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Graduate Spotlight: MA Fashion Design Technology Womenswear student Desirée Slabik

LCF_MA16_Desirée Slabik
LCF_MA16_Desirée Slabik
Photography by Felix Cooper and styling by Anders Sølvsten Thomsen.
Written by
Published date
16 February 2016

With the MA Fashion Design Technology Womenswear catwalk show just a few days away, the LCF News MA16 Graduate Spotlight series has turned its focus to the ten students who will be showcasing their collections at the show. We spoke to designer Desirée Slabik about her collection ‘Life after People’ which is based on a post-apocalyptic scenario where all the people on earth have vanished and all that is left are plants, animals and buildings. She also spoke to us about why she prefers to take her inspiration from objects as opposed to people and why she chose a masters at LCF.

Photography by Felix Cooper and styling by Anders Sølvsten Thomsen.

The ‘Flower Bomb’. Photography by Felix Cooper and styling by Anders Sølvsten Thomsen.

Tell us about your final collection?

My collection is called ‘Life after People’ and I took inspiration from an American documentary where scientists discuss a situation in the future when all the people on the earth have vanished. It made me wonder if there would be any vegetation, how animals would behave and how buildings would look. I started to think about how the plants would interact with the buildings, how I could incorporate that into my collection and I also wanted to emphasise the contrast between them as well as creating an organic and architectural language. It was a really dark background to begin with but I always like working with a narrative or scenario to inform my vision.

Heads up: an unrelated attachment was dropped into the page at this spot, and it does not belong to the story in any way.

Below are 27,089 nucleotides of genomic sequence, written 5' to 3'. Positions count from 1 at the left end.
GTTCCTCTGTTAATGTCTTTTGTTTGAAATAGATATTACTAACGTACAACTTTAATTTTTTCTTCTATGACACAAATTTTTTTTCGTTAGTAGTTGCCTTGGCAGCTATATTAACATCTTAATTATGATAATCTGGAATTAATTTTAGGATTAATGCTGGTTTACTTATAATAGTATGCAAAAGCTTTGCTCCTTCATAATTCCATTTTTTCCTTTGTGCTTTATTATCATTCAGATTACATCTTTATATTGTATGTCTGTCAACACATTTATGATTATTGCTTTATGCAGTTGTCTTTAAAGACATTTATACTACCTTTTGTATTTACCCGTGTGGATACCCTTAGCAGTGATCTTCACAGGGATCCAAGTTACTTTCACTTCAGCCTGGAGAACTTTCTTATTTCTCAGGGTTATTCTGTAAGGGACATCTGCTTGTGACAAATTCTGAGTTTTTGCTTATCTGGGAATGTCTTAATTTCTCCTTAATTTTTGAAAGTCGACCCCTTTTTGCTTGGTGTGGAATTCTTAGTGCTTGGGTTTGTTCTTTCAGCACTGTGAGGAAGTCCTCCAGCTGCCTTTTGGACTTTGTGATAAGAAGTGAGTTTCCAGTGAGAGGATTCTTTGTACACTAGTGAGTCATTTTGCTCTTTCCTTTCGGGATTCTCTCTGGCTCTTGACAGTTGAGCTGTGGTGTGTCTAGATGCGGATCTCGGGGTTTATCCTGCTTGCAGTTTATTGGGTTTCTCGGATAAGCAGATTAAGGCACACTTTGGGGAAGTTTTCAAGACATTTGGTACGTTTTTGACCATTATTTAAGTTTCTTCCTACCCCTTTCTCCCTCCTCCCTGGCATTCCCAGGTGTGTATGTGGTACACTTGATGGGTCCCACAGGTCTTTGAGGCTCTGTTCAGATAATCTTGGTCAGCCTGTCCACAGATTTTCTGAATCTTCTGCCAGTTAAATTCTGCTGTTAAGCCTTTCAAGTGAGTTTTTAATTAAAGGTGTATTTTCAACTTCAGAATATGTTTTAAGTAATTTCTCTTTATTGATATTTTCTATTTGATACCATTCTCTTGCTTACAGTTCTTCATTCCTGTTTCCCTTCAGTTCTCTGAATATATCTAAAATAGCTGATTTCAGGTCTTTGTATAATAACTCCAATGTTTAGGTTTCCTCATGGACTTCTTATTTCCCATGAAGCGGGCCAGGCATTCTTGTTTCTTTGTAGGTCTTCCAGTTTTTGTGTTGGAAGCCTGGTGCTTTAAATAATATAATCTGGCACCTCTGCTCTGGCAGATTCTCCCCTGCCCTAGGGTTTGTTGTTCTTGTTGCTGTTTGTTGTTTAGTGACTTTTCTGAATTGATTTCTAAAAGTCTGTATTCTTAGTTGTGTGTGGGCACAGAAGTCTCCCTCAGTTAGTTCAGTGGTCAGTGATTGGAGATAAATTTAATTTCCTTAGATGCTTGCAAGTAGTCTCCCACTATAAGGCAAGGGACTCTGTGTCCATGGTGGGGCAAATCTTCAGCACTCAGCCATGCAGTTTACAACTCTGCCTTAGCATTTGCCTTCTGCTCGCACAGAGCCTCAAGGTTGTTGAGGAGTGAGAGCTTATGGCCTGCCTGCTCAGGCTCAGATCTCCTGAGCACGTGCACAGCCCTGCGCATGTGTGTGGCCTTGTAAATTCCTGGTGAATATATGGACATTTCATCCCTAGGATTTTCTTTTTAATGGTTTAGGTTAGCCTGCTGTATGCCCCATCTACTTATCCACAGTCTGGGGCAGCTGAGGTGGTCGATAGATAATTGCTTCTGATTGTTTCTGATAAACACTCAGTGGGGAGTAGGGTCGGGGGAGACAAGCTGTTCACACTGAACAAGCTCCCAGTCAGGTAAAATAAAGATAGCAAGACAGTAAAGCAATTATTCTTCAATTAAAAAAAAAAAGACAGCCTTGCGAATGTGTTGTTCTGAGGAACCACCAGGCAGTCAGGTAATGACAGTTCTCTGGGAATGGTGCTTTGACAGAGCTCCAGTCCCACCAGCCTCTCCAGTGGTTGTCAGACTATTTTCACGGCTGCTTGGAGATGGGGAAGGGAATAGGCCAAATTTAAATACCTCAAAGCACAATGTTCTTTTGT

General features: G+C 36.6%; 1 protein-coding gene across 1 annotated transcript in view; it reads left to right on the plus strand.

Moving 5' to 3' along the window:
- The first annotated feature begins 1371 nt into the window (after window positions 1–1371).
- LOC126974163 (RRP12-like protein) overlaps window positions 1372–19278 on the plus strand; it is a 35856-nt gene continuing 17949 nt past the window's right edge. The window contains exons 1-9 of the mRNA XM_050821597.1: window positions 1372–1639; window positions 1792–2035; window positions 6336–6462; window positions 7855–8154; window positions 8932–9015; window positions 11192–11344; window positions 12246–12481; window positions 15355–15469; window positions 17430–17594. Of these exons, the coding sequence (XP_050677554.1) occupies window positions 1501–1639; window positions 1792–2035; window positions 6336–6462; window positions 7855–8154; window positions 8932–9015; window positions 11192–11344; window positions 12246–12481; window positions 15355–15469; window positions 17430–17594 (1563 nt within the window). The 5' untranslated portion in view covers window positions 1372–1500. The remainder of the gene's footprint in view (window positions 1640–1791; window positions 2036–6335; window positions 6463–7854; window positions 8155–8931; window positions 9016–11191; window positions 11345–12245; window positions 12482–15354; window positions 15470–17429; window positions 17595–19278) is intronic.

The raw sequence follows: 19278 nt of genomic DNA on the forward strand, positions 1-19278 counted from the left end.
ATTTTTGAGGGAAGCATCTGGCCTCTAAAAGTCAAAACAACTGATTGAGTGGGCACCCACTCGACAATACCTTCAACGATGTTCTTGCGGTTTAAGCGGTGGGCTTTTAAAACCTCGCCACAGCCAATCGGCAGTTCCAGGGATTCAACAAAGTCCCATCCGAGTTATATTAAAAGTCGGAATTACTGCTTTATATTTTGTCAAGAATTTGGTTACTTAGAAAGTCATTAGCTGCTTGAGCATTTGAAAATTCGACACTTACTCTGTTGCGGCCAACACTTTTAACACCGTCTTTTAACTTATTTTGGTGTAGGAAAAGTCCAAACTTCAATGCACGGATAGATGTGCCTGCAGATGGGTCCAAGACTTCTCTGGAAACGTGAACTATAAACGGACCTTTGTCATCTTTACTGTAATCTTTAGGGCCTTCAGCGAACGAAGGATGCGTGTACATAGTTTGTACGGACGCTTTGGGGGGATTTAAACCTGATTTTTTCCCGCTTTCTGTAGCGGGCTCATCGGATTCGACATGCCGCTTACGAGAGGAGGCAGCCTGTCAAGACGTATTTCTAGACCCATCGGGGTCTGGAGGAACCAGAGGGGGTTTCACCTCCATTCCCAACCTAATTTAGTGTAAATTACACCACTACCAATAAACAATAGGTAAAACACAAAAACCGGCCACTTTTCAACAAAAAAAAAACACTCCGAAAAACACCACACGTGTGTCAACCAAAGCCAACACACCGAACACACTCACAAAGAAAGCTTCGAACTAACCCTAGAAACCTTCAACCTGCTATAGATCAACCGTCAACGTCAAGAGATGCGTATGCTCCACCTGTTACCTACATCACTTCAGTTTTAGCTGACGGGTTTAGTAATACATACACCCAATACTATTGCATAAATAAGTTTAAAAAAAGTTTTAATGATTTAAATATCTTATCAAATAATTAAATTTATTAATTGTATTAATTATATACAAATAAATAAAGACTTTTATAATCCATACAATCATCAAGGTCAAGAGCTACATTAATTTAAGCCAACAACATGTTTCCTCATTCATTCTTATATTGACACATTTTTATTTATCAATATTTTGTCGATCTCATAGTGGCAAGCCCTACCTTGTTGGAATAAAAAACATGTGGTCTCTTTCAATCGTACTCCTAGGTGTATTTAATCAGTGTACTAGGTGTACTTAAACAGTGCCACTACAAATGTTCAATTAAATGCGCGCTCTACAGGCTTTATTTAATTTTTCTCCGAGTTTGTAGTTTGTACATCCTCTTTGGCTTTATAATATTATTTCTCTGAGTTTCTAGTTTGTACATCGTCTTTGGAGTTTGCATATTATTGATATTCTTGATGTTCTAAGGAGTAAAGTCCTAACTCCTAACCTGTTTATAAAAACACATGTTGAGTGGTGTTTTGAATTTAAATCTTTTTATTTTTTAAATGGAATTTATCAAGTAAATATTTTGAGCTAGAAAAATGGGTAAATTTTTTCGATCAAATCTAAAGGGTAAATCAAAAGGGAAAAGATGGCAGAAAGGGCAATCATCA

My vision also took inspiration from two architects, Louis Khan and Le Corbusier. I was inspired by their use of white, clean design and I wanted to include that into my collection as much as possible.

As the whole collection is built up from these ideas, you will see that the first piece is a strong, bold, architectural and wide and the last piece, which is this large flower bomb, is exploding. This is basically meant to signify all the pieces breaking, to expose this organic, floral piece and to create a ‘wow’ effect at the end. I would definitely say it is sort of like a story or journey.